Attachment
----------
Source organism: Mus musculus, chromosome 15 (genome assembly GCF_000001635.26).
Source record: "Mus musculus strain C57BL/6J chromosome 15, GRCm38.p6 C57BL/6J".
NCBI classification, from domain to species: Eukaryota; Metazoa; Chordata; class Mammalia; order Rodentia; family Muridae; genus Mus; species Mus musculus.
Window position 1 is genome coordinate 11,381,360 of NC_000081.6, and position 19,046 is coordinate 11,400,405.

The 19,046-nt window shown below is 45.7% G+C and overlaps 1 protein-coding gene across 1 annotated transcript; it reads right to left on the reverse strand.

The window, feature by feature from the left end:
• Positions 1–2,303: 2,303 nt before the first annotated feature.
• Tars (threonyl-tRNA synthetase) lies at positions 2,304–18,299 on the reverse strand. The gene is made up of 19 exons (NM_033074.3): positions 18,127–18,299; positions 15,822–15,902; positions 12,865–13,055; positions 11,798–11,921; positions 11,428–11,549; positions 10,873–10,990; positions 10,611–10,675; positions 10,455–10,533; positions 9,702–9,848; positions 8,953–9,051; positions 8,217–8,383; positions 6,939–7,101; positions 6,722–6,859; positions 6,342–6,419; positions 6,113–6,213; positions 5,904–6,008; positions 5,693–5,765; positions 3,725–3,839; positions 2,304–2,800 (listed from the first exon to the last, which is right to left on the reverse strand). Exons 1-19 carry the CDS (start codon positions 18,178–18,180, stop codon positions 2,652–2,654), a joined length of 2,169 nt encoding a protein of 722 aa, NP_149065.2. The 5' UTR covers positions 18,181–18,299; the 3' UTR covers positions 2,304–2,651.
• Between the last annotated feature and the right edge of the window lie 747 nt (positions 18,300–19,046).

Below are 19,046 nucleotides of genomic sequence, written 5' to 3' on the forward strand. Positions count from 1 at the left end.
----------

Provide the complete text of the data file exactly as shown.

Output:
Source organism: Mus musculus, chromosome 15 (genome assembly GCF_000001635.26).
Source record: "Mus musculus strain C57BL/6J chromosome 15, GRCm38.p6 C57BL/6J".
NCBI classification, from domain to species: Eukaryota; Metazoa; Chordata; class Mammalia; order Rodentia; family Muridae; genus Mus; species Mus musculus.
Window position 1 is genome coordinate 11,381,360 of NC_000081.6, and position 19,046 is coordinate 11,400,405.

The 19,046-nt window shown below is 45.7% G+C and overlaps 1 protein-coding gene across 1 annotated transcript; it reads right to left on the reverse strand.

The window, feature by feature from the left end:
• Positions 1–2,303: 2,303 nt before the first annotated feature.
• Tars (threonyl-tRNA synthetase) lies at positions 2,304–18,299 on the reverse strand. The gene is made up of 19 exons (NM_033074.3): positions 18,127–18,299; positions 15,822–15,902; positions 12,865–13,055; positions 11,798–11,921; positions 11,428–11,549; positions 10,873–10,990; positions 10,611–10,675; positions 10,455–10,533; positions 9,702–9,848; positions 8,953–9,051; positions 8,217–8,383; positions 6,939–7,101; positions 6,722–6,859; positions 6,342–6,419; positions 6,113–6,213; positions 5,904–6,008; positions 5,693–5,765; positions 3,725–3,839; positions 2,304–2,800 (listed from the first exon to the last, which is right to left on the reverse strand). Exons 1-19 carry the CDS (start codon positions 18,178–18,180, stop codon positions 2,652–2,654), a joined length of 2,169 nt encoding a protein of 722 aa, NP_149065.2. The 5' UTR covers positions 18,181–18,299; the 3' UTR covers positions 2,304–2,651.
• Between the last annotated feature and the right edge of the window lie 747 nt (positions 18,300–19,046).

Below are 19,046 nucleotides of genomic sequence, written 5' to 3' on the forward strand. Positions count from 1 at the left end.